An appeal

I am going a bit off the beaten track this time. But I hope you will indulge me and follow.

One of my earliest blogs (Him and Her) was about feeling invisible in later years and the importance of still valuing oneself. It was perhaps easy for me to suggest that even though I am fully aware of the difficulty of implementing it and feeling that worth as so often our self-esteem is dependent on others and can thus be so easily eroded.

Lately I have been thinking a lot about this as I have been in close contact with elderly people who not only feel helpless and worthless but also very lonely even though they have family because no one seems to have time for them.

The common thread that comes up in talking to them is the dire need for human contact, I would imagine both emotionally and physically. Researchers have found that loneliness is just asย lethalย as smoking 15 cigarettes per day. Lonely people are 50% more likely to die prematurely than those with healthy social relationships.

Recently, I was standing in a queue at a supermarket and the lady behind me, who only had a couple of items, was asked if she would like to go the self-service line as it would be quicker. She declined and turned round to explain to me that she came everyday just to buy one or two things so that she could talk to someone and we struck up a short conversation till it was my turn.

So I decided to make an appeal in my blog this time (even though it might be a bit presumptuous of me) and reach out to my dear readers to request them to phone an elderly relative, neighbour or friend, that they know or maybe even make time and visit.  

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42 thoughts on “An appeal

    1. Yes indeed. We need to take better care of each other. I think we can all start by acknowledging instead of ignoring the other. And sometimes a nod, a smile, is all it takes. Lovely post ๐Ÿ™‚

      Liked by 2 people

  1. I am proud to say I have many friends in their 60’s, 70’s, 80’s and even 90’s and I always feel like I might go and cheer them up but they end up cheering me up… many are not well or homebound… but they love to just talk and laugh and you can learn a lot from them… I always come away with a little gem

    Liked by 2 people

    1. That’s great, a lot of times we push away the elderly and forget about them. It’s nice to know that you spend time with them. They can teach us a lot and like you said sometimes it’s good for us too.

      Liked by 1 person

  2. We need to take better care of each other. Sometimes just a smile and a small gesture to the other is enough. We ALL need to feel acknowledged. To feel invisible is an awful thing….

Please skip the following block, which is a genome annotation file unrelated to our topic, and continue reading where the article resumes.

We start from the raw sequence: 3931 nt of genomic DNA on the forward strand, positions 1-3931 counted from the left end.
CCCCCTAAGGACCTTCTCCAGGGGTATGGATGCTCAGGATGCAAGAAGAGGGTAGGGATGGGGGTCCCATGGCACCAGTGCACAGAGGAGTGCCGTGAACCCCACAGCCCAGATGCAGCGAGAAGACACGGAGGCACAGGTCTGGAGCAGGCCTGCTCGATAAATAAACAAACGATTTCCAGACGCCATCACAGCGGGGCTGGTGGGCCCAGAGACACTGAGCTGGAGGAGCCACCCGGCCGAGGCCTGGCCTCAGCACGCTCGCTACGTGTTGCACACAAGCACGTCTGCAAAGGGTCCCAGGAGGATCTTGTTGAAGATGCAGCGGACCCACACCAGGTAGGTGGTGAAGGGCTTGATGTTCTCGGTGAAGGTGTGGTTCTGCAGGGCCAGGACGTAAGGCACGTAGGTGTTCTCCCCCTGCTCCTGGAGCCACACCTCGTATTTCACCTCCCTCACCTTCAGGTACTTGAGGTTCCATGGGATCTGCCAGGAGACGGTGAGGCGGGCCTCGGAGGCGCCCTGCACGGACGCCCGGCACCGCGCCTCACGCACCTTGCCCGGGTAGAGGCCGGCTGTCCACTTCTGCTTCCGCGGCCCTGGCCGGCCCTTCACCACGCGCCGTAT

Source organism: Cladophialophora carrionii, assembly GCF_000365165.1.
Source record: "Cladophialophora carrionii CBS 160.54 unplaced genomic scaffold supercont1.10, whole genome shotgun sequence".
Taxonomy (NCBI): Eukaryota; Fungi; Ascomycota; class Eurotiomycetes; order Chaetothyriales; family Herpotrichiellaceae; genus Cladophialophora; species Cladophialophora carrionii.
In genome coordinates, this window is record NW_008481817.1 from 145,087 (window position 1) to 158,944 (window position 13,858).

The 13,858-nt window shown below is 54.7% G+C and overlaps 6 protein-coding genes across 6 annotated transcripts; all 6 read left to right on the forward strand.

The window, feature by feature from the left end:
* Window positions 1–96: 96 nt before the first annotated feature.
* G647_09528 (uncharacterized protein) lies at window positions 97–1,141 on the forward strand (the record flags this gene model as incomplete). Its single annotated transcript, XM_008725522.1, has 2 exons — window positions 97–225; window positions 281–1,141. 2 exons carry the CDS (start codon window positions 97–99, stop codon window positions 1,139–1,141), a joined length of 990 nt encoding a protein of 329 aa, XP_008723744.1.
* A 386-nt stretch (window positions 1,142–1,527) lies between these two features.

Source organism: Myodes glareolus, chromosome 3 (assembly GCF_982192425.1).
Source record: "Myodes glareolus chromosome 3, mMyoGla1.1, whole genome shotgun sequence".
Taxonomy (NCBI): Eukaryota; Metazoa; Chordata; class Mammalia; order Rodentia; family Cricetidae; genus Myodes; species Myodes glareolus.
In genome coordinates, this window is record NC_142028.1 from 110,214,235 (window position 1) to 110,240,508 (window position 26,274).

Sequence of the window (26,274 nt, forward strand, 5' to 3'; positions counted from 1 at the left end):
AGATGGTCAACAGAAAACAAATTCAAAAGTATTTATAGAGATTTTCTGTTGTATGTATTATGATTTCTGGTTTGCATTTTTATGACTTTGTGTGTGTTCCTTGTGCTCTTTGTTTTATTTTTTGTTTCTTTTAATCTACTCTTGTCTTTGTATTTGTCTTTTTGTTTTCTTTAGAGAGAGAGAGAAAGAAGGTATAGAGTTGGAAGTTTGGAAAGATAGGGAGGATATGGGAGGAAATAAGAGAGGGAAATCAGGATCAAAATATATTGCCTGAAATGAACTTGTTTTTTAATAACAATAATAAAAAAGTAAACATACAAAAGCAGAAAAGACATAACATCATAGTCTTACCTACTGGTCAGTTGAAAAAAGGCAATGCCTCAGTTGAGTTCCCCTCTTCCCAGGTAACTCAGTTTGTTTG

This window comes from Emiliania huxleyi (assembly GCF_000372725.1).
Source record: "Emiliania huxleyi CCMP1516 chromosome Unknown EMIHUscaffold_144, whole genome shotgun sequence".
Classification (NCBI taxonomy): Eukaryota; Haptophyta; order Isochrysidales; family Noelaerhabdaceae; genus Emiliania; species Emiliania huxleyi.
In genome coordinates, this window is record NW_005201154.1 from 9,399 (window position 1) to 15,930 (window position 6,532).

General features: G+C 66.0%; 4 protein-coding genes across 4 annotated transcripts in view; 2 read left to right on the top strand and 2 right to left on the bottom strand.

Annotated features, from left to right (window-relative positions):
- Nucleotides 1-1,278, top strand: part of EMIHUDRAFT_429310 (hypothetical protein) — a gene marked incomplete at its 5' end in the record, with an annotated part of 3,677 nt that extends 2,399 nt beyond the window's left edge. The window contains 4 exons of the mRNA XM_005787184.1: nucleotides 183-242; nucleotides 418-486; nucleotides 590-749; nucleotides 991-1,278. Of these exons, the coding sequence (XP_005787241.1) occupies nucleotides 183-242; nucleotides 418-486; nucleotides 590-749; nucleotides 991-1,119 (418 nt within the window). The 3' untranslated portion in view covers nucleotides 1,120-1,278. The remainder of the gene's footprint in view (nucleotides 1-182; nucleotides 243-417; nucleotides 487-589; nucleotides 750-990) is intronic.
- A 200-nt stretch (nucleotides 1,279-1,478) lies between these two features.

Liked by 1 person

  3. Thanks for this blog! So true, elderly people are too often ignored and discarded it is sad!! I watched a movie yesterday on Netflix called “Old People” and though the movie was an “extreme” fiction, it is real, and it hit right at the nerve of how we treat older people and the feelings of neglect and uselessness they must feel. Had me thinking!

    Liked by 1 person

  4. Beautiful post yes loneliness is very tough for us so you are right if we do call those elderly people who are lonely it will be greatเฅค๐Ÿ‘Œ๐Ÿ‘Œ Thanks for sharing

    Liked by 1 person

  5. This post was meant for me! Iโ€™ve been debating about some things but you have just helped me make my decision. Thank you for writing this. ๐Ÿ’—๐Ÿ’—๐Ÿ’—๐Ÿ’—๐Ÿ™Œ๐Ÿฝ๐Ÿ™Œ๐Ÿฝ๐Ÿ™Œ๐Ÿฝ๐Ÿ™Œ๐Ÿฝ

    Liked by 1 person

  6. Thank for you for this post, and I completely relate to this. My elderly relatives live alone, and is also surprising how less stimulating conversation is via mobile home and messenger. It can be a particularly isolating world. Reaching out like you have done is such a precious thing to do for the whole community here.

    Liked by 1 person

  7. I read about the problem of loneliness, the utter sense of uselessness too. It’s the fault of the fragmentation of the family and busy times. We should make time for our loved ones who have been there for us when we were in need.

    Liked by 1 person

  8. In today’s world, communication is the key. We have such less social meetings that it results in isolation. It affects the youth and elderly so much. It’s really important to have conversations and talk and have fun because we have a life so why not live it?

    Liked by 1 person

  9. I oftentimes feel ignored and overlooked even at 66 and stay home way too much due to still working from home at the computer. I do have a few neighbors I could spark up a Friday night ‘card night’ or game night of some kind and I think I might just do that!

    Liked by 1 person

  10. I know this to be very true. I’m 73 myself but I visit two elderly seniors, one 89, one 94, who need attention and help at times. I get lonely too and it helps me to help them!

    Liked by 1 person

  11. This is so important, thank you for this ๐Ÿ™ I’ve been working at a nursing home for most of my life and have seen how much it means for the old people living there to have their relatives and friends visit them. And, when they get to meet animals it’s also makes them extremely happy. I’ve seen people cry when they get to pet a dog once again. And now, when my aunt lives at a nursing home I make sure I visit her now and again. You don’t have to stay long a short visit will do. So once again, thank you !

    Liked by 1 person

      1. And also, I like older people because they are great and can offer so much in return since they lived longer and have more life experience. So it’s not like your just doing them a favour, you learn a lot too!

        Liked by 1 person

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